'Calculate vertices
x = Radius * Cos(Sign * Theta)
y = 0
z = Radius * Sin(Sign * Theta)

Mesh.AddVertex x, 0, z, 0, 0, 0, 0, 0, 0

If Sign = 1 Then

'Change the sign
Sign = -1

ElseIf Sign = -1 Then

'Change the sign
Sign = 1

'Increment theta for the next loop
Theta = Theta + Inc

End If

Next

'The Cylinder

'At this point it is important not to reset theta to zero
'even though at the end of the following loop accumulated theta
'will equal 3PI
'See the "NOTE 1" below

'Original code from "Building A Cylinder"
'Including vertex normals and texture coordinates

tu = 0 'Initial value

For i = 0 To Sides 'Draw The Cylinder Loop

'Calculate Vertices
y = Height

'Make sure you normalize vertex cords to get proper normals
TVVec3Normalize n, Vector(x, 0, z)

'Vertex at the top of the cylinder
Mesh.AddVertex x, 0, z, 0, tu, 2, n.x, n.y, n.z

'Vertex at the bottom of the cylinder
Mesh.AddVertex x, y, z, 0, tu, 0, n.x, n.y, n.z

Theta = Theta + Inc

tu = tu + UStep * 10

Next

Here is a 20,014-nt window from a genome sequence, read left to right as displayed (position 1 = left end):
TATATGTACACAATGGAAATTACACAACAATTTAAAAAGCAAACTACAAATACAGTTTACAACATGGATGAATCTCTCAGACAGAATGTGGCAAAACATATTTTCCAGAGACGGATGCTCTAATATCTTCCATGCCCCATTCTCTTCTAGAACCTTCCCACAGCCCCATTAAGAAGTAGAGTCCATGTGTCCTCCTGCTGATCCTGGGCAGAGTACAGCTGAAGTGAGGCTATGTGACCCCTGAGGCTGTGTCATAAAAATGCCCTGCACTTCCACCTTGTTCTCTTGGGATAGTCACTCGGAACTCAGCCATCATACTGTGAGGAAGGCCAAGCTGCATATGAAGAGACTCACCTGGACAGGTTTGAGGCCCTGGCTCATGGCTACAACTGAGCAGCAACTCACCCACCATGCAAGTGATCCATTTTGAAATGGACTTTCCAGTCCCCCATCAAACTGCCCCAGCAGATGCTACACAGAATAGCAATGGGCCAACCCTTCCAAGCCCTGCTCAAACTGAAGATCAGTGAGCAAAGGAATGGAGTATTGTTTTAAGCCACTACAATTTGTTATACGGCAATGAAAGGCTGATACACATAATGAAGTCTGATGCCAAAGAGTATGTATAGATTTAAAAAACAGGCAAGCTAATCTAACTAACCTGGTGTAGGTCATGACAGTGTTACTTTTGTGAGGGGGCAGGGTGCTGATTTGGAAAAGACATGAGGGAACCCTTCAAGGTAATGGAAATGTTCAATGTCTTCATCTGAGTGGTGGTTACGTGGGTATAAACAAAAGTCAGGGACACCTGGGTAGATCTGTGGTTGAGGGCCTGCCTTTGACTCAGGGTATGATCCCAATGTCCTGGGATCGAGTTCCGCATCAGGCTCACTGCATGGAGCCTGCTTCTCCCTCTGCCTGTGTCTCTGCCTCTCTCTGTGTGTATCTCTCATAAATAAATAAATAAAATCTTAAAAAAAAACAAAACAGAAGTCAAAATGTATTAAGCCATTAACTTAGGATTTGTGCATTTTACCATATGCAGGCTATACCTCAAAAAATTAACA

End Sub```
```NOTE 1:
Look at FIGURE No.3. When drawing the Bottom Cap triangle strip, last vertex
drawn is vertex V5 (V1->V2->V8->V3->V7->V4->V6->V5).
This last vertex V5 is drawn at the angle Theta = 180 deg.
To keep the triangle strip flow continuous it is necessary to start the "Cylindrical"
triangle strip where the "Bottom Cap" triangle strip left off, at Theta = 180 deg.
Nothing changes mathematically. It is absolutely the same to go from 0 to 2PI
(as in previous tutorial) or from PI to 3PI (as long as you complete the full
circle of 360 deg or 2PI rad).
The same way, we will have to start drawing the "Top Cap" triangle strip where
"Cylindrical" triangle strip stopped ... but more on that later.
```

Run the above code as Cylinder (40, 40, 30)

This is what we get: